Such perspectives on authenticity of print literacy pedagogy are applicable to L2 learning contexts. This is because, similar to literacy development, the development of L2 also involves acquiring and extending abilities and strategies to comprehend and produce both spoken and written utterances in the L2 for interactional goals and meaningful purposes within a sociocultural context. In parallel, by defining authentic language as “local language in that it is always associated with specific contextual realities” (p. 710), Widdowson (1998) also emphasized that it is important for L2 learners to see a connection of language, pragmatic use, context, and communities and maintained that establishing such a connection is central to authentic L2 learning and use, as it allows learners to attend to both what words mean and what people mean by using them in context. In L2 instruction using literature, authenticity can be promoted by reading, discussing, and writing about literature for meaningful purposes within sociocultural contexts where the social meanings and pragmatics of language activities come into play. For example, L2 learners could be invited to read a book, write a review, and publish this review for potential readers in their community.


However, engaging learners with authentic language activities does not seem widely prevalent in L2 classrooms, particularly for adult learners. Instead, school-based or examoriented activities that focus on decontextualized comprehension/production skills often dominate L2 classroom instruction. My intention is not to deny their pedagogical value, but to suggest that a higher degree of purposeful language activities engaging learners with authentic literary texts for communicative purposes may enrich L2 classrooms as a more socially-attuned, pragmatically-authentic, and contextually-situated L2 learning space.

In light of findings by Bakhtin (1986) and Purcell-Gates et al. (2006), it can be expected that, in literature and language integrated instruction, both language learning and language use can occur naturally and simultaneously, which can evoke genuine and meaningful interactions for authentic communicative purposes. Importantly, the pedagogical possibilities and implications of such instruction need to be further explored through classroom-based research. Questions that can be researched include, but are not limited to: How are texts used in L2 classrooms? What learning experiences and classroom interactions are promoted? How can literature be better used for more meaningful language experiences? In an effort to contribute to the pedagogical discussion on literature-integrated L2 instruction, this article addresses the last question.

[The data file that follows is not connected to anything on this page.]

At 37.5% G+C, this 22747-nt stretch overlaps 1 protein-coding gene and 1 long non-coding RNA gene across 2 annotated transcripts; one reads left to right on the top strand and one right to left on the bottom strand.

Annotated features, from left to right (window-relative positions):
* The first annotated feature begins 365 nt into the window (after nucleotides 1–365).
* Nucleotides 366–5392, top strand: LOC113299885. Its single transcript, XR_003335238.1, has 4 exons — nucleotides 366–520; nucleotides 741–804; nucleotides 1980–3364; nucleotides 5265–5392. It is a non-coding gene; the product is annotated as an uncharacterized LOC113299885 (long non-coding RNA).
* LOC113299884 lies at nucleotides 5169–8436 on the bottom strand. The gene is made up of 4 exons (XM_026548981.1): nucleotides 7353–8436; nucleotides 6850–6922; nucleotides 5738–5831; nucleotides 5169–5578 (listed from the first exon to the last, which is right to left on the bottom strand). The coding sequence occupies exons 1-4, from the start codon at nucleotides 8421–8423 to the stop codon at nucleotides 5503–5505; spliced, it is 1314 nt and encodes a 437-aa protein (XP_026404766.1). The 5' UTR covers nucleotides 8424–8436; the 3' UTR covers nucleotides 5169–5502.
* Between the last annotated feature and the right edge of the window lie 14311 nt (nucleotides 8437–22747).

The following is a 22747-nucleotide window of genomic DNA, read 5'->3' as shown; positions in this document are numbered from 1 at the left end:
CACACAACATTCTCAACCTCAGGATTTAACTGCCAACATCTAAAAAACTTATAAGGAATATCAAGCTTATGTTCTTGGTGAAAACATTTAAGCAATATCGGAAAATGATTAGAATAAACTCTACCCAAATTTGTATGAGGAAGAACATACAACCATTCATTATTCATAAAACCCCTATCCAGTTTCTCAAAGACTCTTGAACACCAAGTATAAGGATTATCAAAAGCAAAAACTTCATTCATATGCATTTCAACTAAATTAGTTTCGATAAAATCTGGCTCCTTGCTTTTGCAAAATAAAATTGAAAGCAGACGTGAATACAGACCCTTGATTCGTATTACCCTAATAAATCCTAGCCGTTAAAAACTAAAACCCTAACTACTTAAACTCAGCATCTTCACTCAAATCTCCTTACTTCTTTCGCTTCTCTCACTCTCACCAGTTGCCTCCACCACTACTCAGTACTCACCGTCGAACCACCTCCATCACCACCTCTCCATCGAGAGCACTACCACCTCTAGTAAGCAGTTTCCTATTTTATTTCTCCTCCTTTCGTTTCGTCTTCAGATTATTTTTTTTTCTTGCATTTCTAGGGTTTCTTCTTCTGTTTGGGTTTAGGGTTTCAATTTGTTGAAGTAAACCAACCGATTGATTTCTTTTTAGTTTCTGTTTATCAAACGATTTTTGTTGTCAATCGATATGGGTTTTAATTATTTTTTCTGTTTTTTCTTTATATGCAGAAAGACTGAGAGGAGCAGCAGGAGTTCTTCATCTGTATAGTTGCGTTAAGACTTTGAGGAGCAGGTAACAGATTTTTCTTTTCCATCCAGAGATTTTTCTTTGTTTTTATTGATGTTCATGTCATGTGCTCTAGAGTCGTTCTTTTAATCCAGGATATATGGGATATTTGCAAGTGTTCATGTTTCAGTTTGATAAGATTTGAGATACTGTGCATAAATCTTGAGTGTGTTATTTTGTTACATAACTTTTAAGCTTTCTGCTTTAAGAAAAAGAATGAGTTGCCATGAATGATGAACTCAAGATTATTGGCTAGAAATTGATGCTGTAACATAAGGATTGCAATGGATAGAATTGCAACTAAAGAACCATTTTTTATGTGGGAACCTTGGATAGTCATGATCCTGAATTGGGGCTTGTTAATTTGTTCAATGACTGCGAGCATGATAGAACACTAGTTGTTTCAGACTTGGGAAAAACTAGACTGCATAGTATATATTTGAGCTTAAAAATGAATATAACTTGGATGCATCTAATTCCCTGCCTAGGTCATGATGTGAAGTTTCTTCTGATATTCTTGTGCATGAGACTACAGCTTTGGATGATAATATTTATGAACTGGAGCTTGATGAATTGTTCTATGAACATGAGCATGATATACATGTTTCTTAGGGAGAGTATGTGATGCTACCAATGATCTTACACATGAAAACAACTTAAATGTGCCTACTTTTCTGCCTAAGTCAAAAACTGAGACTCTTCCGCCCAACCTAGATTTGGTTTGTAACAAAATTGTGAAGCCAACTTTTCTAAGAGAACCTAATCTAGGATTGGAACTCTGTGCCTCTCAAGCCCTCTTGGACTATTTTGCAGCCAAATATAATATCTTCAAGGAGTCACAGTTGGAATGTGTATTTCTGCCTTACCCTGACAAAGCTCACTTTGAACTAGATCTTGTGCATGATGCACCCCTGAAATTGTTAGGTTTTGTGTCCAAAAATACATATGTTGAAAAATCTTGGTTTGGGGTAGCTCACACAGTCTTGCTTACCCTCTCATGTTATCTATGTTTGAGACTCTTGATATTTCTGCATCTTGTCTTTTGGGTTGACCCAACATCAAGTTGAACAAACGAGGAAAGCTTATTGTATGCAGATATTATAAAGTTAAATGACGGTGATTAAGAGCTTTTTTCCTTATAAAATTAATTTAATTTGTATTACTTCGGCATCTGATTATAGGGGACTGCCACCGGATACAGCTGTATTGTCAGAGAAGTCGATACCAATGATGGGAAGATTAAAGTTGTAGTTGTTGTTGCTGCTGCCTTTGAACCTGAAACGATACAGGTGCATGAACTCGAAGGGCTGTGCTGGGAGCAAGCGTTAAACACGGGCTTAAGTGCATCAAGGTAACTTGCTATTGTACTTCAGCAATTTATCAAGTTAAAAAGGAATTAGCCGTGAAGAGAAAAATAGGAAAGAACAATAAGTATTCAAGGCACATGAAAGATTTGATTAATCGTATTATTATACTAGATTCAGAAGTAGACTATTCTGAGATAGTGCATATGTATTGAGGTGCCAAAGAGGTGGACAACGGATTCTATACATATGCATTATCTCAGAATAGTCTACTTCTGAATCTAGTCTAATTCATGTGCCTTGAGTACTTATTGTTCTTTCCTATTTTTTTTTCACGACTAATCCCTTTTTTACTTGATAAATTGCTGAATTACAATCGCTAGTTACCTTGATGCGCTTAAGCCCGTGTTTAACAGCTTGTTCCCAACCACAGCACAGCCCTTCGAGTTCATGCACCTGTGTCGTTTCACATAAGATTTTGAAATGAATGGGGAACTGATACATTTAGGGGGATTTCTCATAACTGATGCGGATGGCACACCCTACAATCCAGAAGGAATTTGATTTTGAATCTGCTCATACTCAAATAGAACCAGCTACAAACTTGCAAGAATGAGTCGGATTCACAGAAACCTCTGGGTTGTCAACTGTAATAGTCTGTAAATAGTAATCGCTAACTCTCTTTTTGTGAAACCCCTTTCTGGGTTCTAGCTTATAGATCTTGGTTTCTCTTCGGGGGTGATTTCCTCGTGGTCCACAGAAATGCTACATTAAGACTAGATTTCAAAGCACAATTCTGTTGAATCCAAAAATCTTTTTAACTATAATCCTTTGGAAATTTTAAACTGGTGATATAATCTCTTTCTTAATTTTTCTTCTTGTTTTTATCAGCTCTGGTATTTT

I documented and explored a literature-based adult ESL classroom in an intensive English program in Canada. A descriptive case study was employed to provide a holistic description and explanation (i.e., a literature-based adult ESL class) (Merriam, 1998, 2009; Yin, 2014). Given that the use of multiple sources of data could provide a complex and nuanced perspective on and holistic insights into both the potentials and challenges of L2 instruction using literature (Bryman, 2004; Gall, Gall, & Borg, 2007), data source triangulation was sought by using multiple data sources, including over 40 hours of class observations, field notes, and class-related written materials (i.e. course syllabus, handouts, and writing assignments). Students completed two e-mail questionnaires. The first survey questionnaire concerned students’ biographical and linguistic background information and English learning experiences (e.g., self-assessment of English abilities, purpose of learning English, previous/current reading experiences) while the second questionnaire focused on reflections on the course (e.g., feedback on the class activities, reading materials, weaknesses and strengths of the course).


Also, two interviews were conducted with three focal students and each interview ran for about 40 minutes. The goal was to obtain a more detailed account of students’ reflections on their learning experiences in the course by asking questions, including: “What parts of the course did you find difficult/enjoyable?” “Which texts did you enjoy the most and least?” “If you have noticed any progress in English, what aspects of the course were helpful for your improvement?” Additionally, two interviews with the course instructor were carried out to learn about the teacher’s teaching beliefs, backgrounds, goals for the course, and reflections on various aspects of the course (e.g., instruction, selected reading texts and activities, students’ language development, weaknesses and strengths of the course).


The class

The class under study was an advanced-level reading course in a 12-week intensive ESL program in a well-established private language institution in Canada. The course aimed at refining students’ reading skills and gave them the opportunity to explore nuances of advanced vocabulary using literary texts and to read various literary works for personal responses and critical interpretations.